Editor’s note: This is a first-person reflection essay. The author’s opinions don’t represent those of NCI, NCI at Frederick, Frederick National Laboratory, or the National Institutes of Health. Mentions of trade names, commercial products, or organizations does not imply endorsement by the U.S. government.
Test your home for radon. I could think of at least 10 reasons why I didn’t want to. It was something else to add to the endless to-do list. The test kit would be expensive. If the test showed high levels, addressing the radon problem would be more expensive. In short, it was going to be a pain.
But as it happens, it wasn’t.
As I collaborated with the Environment, Health, and Safety and Occupational Health Services team planning Radon Action Month at NCI at Frederick, the list of reasons to test my house for the radioactive gas began to accumulate much faster than I could find excuses not to.
The eastern ridge of the Appalachian Mountains is especially prone to radon hazards. Tests have detected radon levels exceeding the Environmental Protection Agency’s recommended action level of 4 picocuries per liter by threefold in parts of the range where Maryland, Pennsylvania, and West Virginia cluster.
Paul Marshall, senior environment, health, and safety manager, sent me additional information about radon levels in Maryland. Some of the data sets recorded the highest average levels of radon in Frederick County, where I live. Kylee Stenersen, an environment, health, and safety officer, compiled information about the negative health effects of prolonged exposure to high radon levels.
The conversations made me curious, too. I was instructed to have a radon test performed when I bought my house a few years ago, but in the whirlwind of real estate contracts, forms, and insurance policies, its results had been diluted to “All good, dude.” In the chaos, I had been happy to accept that. But now? I had no excuse, especially given that I had agreed to write an article about Radon Action Month.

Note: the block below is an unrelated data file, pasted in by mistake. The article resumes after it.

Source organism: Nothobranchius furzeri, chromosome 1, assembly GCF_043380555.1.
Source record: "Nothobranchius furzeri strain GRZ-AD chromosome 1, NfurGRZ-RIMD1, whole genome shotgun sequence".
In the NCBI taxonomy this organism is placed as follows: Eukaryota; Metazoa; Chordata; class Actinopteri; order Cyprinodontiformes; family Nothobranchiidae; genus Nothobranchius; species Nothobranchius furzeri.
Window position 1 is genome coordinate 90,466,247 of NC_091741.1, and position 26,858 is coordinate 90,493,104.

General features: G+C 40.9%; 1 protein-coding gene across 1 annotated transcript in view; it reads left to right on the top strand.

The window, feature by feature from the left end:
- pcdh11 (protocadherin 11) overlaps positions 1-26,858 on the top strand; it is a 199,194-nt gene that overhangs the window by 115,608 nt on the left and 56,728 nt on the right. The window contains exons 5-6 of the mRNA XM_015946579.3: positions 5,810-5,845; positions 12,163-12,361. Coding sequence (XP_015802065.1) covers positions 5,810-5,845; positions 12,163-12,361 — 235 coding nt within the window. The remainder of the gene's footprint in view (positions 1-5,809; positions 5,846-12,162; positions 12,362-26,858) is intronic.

The logic and curiosity became hard to ignore. I resolved to buy a kit.
$3 and a Slice of Time
Residents of Maryland can order kits for $3 each through the state’s Department of Environmental Health website. While it seemed too easy, I was pleasantly surprised to discover that $3 did indeed mean only $3. I placed my order and, two weeks later, found the kit tucked in my mailbox. The tiny parcel easily fit through the letter slot.
The package contained a small, simple container that uses activated charcoal to measure radon levels over time. The test begins as soon as the kit is unsealed from its wrapper and exposed to air, and it ends when it’s sealed in the return package.
After clearing away an eclectic pile of tools, half-empty paint cans, and unread instruction manuals from the basement workbench, I simply unsealed the kit and walked away. The instructions—which I did read—were straightforward: find a suitable space for the kit on the lowest residential level of the house, don’t disturb it after the test begins, don’t prop open any doors or windows, and don’t run a vent fan.